Science Fair Project Encyclopedia
Clement was eight years old when his father, Frank G. Clement, was first elected governor of Tennessee. He became enamored of politics at a very early age, and was widely regarded as quite an asset in his father's subsequent gubernatorial campaigns in 1954 and 1962, receiving the nickname "Little Bob", which has never fully left him (he is approximately 5'5"/165 cm tall). He attended the University of Tennessee and subsequent to his graduation and service in the United States Army ran for the Democratic nomination for the East Tennessee seat on the Public Service Commission. He defeated three-term incumbent Hammond Fowler in the 1972 Democratic primary by an incredible margin of almost three to one, bolstered in part by a televised debate in which he appeared to be young and vibrant while his opponent appeared to be old and doddering, and went on in November to overwhelm Republican nominee Tom Garland in what was otherwise largely a very good year for Republicans in Tennessee running for major offices. (No Republican was ever elected to the Public Service Comission in Tennessee during its existence, which later played a factor in its abolition.) When he did so, he became the youngest Tennessean ever elected to statewide office, supplanting the record that his father had set when he was elected governor at age 32.
Clement served his complete six-year term and announced that he would be a candidate for governor of Tennessee in 1978. Clement ran second in the primary behind Knoxville banker Jake Butcher, who had finished second in the Democratic gubernatorial primary four years previously and who had a level of name recognition roughly equal to Clement and, additionally, greater financial resources. (Butcher's total expenditures in running for governor of Tennessee that year exceeded $4,000,000, a then unheard-of amount for a relatively small state. By comparison, Jerry Brown in the same year also spent about $4,000,000 running for re-election as governor of California, a far larger state in both area and population. Butcher nonetheless lost the general election to Republican Lamar Alexander.)
Clement was not unemployed for long. President Jimmy Carter tapped him for an unexpired term on the Board of Directors of the Tennessee Valley Authority. Clement made this office a high-profile position (at this time, the TVA Board had only three members and unlike most similar positions was a full-time job), largely as an opponent of then-TVA Chairman S. David Freeman, who was seen by many (including most TVA employees) as both too environmentalist and insufficiently pro-nuclear.
This term expired in 1981. Shortly thereafter, Clement announced his candidacy for the Seventh Congressional District seat being vacated by Robin Beard, who was leaving it to seek the Republican nomination against Senator James Sasser. Clement defeated Bartlett banker Harold Byrd for the Democratic nomination for Beard's former seat, but was defeated in the November, 1982 general election by Republican nominee (and future governor) Don Sundquist.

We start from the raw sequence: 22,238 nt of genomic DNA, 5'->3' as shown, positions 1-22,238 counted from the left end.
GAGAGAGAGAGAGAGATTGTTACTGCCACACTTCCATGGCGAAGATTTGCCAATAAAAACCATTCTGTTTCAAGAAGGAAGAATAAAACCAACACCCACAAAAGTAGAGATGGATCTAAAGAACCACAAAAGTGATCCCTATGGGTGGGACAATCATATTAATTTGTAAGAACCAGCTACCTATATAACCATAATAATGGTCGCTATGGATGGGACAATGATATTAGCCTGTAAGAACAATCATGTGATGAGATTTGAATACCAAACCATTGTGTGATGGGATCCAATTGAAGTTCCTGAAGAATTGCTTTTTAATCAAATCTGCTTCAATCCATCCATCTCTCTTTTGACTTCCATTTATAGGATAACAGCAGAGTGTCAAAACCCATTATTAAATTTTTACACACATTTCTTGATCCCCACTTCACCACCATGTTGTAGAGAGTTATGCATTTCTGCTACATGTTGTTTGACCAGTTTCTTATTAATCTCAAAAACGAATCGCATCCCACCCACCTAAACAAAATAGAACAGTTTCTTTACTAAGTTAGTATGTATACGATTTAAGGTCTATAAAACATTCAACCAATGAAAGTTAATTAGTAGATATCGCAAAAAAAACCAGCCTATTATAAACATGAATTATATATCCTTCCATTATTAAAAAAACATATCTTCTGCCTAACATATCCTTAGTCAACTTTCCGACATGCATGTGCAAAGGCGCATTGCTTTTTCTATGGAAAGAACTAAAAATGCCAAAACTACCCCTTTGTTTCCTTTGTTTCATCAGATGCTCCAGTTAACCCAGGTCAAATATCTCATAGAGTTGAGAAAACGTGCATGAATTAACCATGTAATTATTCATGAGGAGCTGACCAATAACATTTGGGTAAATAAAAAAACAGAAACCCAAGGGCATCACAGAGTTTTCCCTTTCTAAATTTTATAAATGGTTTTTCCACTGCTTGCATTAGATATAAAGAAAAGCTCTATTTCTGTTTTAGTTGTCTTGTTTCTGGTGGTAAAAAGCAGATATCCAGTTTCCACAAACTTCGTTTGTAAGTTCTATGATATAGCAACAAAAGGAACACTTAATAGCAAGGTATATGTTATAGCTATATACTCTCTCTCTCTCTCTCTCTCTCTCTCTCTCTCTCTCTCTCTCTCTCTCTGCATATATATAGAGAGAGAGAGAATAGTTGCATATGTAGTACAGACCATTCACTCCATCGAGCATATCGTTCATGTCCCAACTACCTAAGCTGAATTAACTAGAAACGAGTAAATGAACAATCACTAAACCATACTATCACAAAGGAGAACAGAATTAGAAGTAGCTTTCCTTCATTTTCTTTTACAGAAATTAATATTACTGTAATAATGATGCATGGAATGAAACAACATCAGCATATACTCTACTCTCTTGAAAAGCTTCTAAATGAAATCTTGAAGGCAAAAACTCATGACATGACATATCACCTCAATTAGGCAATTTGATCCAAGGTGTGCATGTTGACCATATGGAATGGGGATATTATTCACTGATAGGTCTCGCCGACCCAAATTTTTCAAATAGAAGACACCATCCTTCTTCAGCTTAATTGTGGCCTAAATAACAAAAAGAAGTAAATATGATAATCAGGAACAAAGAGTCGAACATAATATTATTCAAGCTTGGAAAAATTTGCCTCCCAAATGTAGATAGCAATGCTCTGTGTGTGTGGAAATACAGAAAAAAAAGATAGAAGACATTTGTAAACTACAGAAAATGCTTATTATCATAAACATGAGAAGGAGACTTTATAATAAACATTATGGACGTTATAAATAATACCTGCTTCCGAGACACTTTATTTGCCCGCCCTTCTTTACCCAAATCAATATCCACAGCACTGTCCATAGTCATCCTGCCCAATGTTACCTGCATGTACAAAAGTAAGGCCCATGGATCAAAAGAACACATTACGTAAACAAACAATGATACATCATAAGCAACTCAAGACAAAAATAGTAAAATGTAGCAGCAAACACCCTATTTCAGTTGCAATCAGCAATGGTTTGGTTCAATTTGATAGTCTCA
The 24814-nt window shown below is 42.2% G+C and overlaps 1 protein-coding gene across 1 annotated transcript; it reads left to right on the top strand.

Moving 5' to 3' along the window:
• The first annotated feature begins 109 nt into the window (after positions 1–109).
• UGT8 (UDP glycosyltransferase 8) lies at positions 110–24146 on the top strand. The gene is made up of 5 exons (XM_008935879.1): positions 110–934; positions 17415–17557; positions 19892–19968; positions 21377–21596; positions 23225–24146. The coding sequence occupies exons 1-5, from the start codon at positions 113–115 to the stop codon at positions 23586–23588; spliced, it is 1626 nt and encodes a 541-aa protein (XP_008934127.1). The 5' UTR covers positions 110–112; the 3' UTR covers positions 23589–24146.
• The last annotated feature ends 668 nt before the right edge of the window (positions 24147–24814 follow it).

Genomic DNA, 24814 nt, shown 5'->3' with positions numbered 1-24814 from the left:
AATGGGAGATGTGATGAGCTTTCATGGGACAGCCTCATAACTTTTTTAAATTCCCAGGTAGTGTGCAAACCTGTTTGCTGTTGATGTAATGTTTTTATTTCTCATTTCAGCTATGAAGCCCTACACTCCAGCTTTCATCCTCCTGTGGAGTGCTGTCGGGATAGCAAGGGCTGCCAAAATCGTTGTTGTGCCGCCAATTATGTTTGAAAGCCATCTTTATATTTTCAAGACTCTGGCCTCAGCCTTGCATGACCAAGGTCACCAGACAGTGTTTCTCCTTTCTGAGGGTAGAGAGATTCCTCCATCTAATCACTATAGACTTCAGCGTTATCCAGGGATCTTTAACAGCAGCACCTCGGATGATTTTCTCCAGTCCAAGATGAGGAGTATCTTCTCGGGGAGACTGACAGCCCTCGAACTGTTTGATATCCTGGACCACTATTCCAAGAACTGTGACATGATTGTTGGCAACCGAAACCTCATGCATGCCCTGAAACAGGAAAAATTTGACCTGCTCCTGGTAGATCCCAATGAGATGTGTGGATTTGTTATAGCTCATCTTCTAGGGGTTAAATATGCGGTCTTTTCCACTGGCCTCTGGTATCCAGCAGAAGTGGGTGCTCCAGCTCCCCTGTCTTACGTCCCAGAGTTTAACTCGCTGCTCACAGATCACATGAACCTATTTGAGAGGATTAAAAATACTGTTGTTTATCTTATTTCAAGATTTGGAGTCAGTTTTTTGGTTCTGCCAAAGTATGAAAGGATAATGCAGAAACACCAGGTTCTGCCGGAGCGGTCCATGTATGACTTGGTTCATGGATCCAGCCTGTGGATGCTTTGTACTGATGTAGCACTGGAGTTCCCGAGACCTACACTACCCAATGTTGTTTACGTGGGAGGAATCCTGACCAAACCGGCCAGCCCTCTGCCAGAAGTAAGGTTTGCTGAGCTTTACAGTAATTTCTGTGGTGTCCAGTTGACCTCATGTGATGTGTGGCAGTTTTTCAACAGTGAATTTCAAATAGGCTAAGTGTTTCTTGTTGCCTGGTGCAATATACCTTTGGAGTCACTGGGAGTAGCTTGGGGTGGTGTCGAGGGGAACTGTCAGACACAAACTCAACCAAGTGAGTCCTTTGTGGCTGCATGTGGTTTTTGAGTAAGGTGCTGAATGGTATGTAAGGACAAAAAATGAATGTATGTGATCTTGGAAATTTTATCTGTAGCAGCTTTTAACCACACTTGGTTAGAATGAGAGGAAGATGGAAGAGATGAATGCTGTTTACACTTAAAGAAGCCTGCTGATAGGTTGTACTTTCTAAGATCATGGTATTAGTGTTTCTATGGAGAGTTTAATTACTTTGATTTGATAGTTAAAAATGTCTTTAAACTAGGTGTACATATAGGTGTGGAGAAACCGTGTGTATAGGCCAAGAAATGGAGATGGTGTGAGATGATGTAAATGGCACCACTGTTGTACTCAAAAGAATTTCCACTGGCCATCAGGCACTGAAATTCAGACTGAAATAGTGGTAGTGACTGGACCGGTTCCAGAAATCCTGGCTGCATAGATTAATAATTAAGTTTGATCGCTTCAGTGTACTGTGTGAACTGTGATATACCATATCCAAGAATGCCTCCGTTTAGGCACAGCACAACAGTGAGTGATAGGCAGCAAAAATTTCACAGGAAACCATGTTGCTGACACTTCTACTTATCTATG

Temporarily out of politics, Clement remained active in Democratic circles. He also had a large network of contacts through his ongoing service in the Tennessee National Guard (from which he was eventually to retire as a colonel). He soon was named president of Cumberland College, a struggling private junior college 30 miles east of Nashville in Lebanon, Tennessee. This institution, founded in the 1840s, had at one time been a prestigious university but had fallen upon hard times, never fully recovering from the Great Depression and the widespread availablity of lower-cost public higher education after World War II. The low point in its problems probably occurred in the early 1960s when it was forced, for financial reasons, to sell its once-renowned law school (which Clement's father had attended) to what is now Samford University. During Clement's tenure, the school reobtained four-year college, and shortly later, full university status, and today Cumberland University is considered still to be on a sound financial footing, largely as a result of Clement's tenure as president.
When Tennessee Fifth District Congressman Bill Boner left his House seat in 1987 to become mayor of Nashville, Clement entered the Democratic primary for this office, winning nomination over a field of several competitors, including most prominently Phil Bredesen, future mayor of Nashville and current governor of Tennessee, who finished second. Clement coasted in the general election (this district has never elected a Republican to Congress since Reconstruction) and was elected to the balance of Boner's term. He was elected to a full term in 1988 and six subsequent ones. He never faced a truly realistic or well-funded challenge during this period.
In 2002, when Republican Senator Fred Thompson stated that he had changed his mind regarding his previous announcement that he would seek re-election, Clement entered the Democratic primary for the|U.S. Senate. He won the nomination fairly easily, but was soundly defeated (by a margin of almost 15 percent) in the November general election by Lamar Alexander, the former governor. Clement remains active in Democratic political circles and University of Tennessee alumni activities. His name has recently surfaced as a possible successor to current Nashville mayor Bill Purcell upon the expiry of the current term in 2007.
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